You know those people who effortlessly appear to be on top of the music scene?
You’ve probably met one…
“The Brilldeloes? Yeah – great band from South Wisconsin – like a young Lou Reed mixed with Jess Glynne and early J Geils… Yeah, super band – their debut album comes out next week.”
There’s a thin line between being a useful source of knowledge and a dreadful smug know-it-all. Hopefully, we’re going to fall into the former category here…
Most of the time if people tell me about a band I look at them blankly.
Well, more blankly than normal, I mean.
Picture a fishmongers stall towards the end of a warm afternoon and direct your gaze to one of the fish that have been more exposed than most to the sun.
That’s the look I have perfected.
All of which is a long winded way of telling you there’s a band I have just found out about which I really ought to have discovered before, and I am going to tell you about them so you can either a) roll your eyes in an “that’s so obvious” way at me or b) give you a quick heads up so you can impress your mates.
Last week I received a three word email from a friend. It read:
“Car seat headrest?”
I looked at it nonplused. I was at work. I wondered whether my friend was trying to tell me something work related. Was he asking me about a business that sold car seat headrests?
Stranger things have happened…
I was a bit baffled, so told him it sounded like a new type of Pokemon and asked if I could help in any way.
We left it there.
A few days later I was chatting to someone else about Glastonbury and we realised how two people can go to the same festival and not see any of the same bands. It was getting a bit awkward when I told him I had seen Coldplay instead of LCD Soundsystem, with me blaming it on some mates and him looking less than convinced, when he told me one of his favourite bands of the weekend was Car Seat Headrest.
It was at that exact moment that the penny dropped and I now realised what that earlier, rather mysterious email was about.
I may be a bit slow on the uptake, but even I can connect those dots.
You’ve been very patient, so let’s get on with telling you about one of the best albums of the year so far.
Here’s what you need to know about Car Seat Headrest:
- Based in Seattle, Washington, and originally a solo project by Will Toledo who hails from Leesburg, Virginia.
- The name “Car Seat Headrest” comes from Will’s preference for recording his vocals on early albums in the back of his car, which is the best reason to name a band since an early incarnation of Black Sabbath was named after a brand of talcum powder beloved of old ladies.
- Presumably if John Lennon and Paul McCartney had taken the same approach as Car Seat Headrest by naming their band after the place where they first began, instead of The Beatles, we would be celebrating fifty years since Aunt Mimi’s Front Room released “Revolver”.
- Toledo is prolific. He has released more albums than Donald Trump has said offensive things about Mexican people. He released twelve albums on the Bandcamp website between 2010 and 2015, which is twelve more than Guns n Roses managed in the same period.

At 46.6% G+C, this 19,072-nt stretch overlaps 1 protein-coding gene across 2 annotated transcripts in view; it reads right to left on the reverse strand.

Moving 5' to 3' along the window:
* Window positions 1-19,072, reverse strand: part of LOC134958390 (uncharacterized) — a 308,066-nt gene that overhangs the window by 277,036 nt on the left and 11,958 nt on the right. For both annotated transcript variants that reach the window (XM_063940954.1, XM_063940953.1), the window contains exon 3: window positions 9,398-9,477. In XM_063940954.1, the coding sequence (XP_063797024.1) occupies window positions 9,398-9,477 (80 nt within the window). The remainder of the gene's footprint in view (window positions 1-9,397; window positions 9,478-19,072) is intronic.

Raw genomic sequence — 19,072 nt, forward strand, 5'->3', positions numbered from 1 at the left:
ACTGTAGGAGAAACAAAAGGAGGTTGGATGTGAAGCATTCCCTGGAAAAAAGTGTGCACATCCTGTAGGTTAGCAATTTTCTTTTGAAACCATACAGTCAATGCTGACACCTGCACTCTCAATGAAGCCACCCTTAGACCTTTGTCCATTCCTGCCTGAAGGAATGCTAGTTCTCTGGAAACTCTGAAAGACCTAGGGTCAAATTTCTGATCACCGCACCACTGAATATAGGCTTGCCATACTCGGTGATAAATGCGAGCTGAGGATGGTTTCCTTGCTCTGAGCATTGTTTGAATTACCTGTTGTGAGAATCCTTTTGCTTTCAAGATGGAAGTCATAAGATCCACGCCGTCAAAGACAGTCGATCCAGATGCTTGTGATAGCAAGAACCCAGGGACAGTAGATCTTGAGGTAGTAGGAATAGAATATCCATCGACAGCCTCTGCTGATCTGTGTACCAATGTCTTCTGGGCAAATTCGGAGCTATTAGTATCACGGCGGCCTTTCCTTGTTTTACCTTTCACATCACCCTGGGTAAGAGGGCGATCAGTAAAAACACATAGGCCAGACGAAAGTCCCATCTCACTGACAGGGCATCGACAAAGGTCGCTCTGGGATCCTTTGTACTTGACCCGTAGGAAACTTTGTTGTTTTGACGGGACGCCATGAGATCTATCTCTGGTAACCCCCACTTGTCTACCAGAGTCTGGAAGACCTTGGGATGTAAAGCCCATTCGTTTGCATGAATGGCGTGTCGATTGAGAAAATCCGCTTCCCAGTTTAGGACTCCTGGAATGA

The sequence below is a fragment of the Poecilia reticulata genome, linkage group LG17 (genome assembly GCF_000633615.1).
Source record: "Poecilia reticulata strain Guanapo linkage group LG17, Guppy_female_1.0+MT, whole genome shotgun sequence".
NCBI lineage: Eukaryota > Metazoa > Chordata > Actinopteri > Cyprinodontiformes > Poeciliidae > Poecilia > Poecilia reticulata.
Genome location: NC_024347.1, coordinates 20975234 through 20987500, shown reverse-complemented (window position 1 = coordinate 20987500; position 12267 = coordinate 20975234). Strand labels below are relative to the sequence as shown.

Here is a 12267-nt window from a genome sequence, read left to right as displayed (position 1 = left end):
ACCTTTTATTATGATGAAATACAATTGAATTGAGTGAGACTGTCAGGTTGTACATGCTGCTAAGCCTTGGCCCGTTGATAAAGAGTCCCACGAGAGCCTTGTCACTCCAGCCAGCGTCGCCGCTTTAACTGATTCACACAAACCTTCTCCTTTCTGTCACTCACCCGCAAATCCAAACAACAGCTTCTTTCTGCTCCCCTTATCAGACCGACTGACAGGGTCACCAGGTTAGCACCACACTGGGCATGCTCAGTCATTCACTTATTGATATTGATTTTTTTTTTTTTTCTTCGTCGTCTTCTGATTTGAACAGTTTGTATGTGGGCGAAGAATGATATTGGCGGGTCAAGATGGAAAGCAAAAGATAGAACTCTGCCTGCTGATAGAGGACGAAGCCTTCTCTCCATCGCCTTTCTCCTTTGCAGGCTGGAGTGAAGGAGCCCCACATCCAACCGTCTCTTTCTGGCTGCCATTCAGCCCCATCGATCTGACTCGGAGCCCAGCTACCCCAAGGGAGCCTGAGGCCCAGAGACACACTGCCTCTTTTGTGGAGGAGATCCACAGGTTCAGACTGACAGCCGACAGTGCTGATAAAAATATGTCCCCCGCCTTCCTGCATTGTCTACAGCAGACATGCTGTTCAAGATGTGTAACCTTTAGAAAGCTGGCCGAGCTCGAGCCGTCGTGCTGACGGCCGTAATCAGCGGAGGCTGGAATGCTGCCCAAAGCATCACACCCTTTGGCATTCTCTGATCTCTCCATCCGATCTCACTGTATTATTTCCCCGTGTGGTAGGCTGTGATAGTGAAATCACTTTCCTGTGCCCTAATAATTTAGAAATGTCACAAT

- His new album is called “Teens of Denial”.
Now a full band, the music is unashamedly indie, funny, cynical and great. The band signed to Matador records last year (home of Queens of the Stone Age) and released a compilation album of reworked Bandcamp material called Teens of Style.
New album Teens of Denial was released in May 2016, but copies had to be recalled and destroyed after it transpired that although a sample of “Just What I Needed” by The Cars had been cleared, the publishing company did not realise a lyric had changed from “It’s not the ribbons in your hair” to “It’s not the way you cut your hair.” When they found out, just ten days prior to release, the publisher withdrew their consent and 5,800 copies of the album had to be recalled (according to that bastion of music industry gossip The Wall Street Journal) costing Matador Records $50,000, not to mention lost sales on the release weekend – Rough Trade East reckon they lost fifty sales that weekend as the album wasn’t available on vinyl until weeks after the digital release. It’s a double LP too, so each album had to be opened, one LP withdrawn and then the rest stored whilst Toledo recorded a new version not featuring material by The Cars and new vinyl was pressed.
If you find a copy with the original sample – as one or two people have managed to do – you have a collector’s item similar in nature (if not yet of value or stature) to that withdrawn Yesterday and Today “butcher” cover by The Beatles.
Good luck. If you are a lottery winner, there’s already a copy on Discogs for $246. We can only hope the people at Matador records are enterprising enough to have stashed a few copies away for themselves before they hurled these priceless heirlooms into the compactor.
In one respect this thirteenth album by Will Toledo – Teens of Denial – is his debut album. It’s his first with a full band and his first on a record label to feature entirely new material. Everything else up to this point has been preparation…
And what an album it is. Aside from all the vaguely interesting shenanigans around record recalls, none of that would matter if the LP itself wasn’t remarkable. And Teens of Denial undoubtedly is. The twelve albums that preceded it have sharpened Toledo’s writing chops and we are left with an extraordinary album featuring both an eleven minute indie-suite called “The Ballad of Costa Concordia” and a song title that takes nearly eleven minutes to say – the brilliantly titled
“(Joe Gets Kicked out of School for Using) Drugs with Friends (But Says This Isn’t a Problem)”
There are some great lines and some great tunes. And the real killer?
You know the guy who has written and produced these thirteen albums?
The veteran of this indie lo-fi scene?
That Will Toledo fella?
It’s his birthday this coming Tuesday….
He’ll be just 24 years old.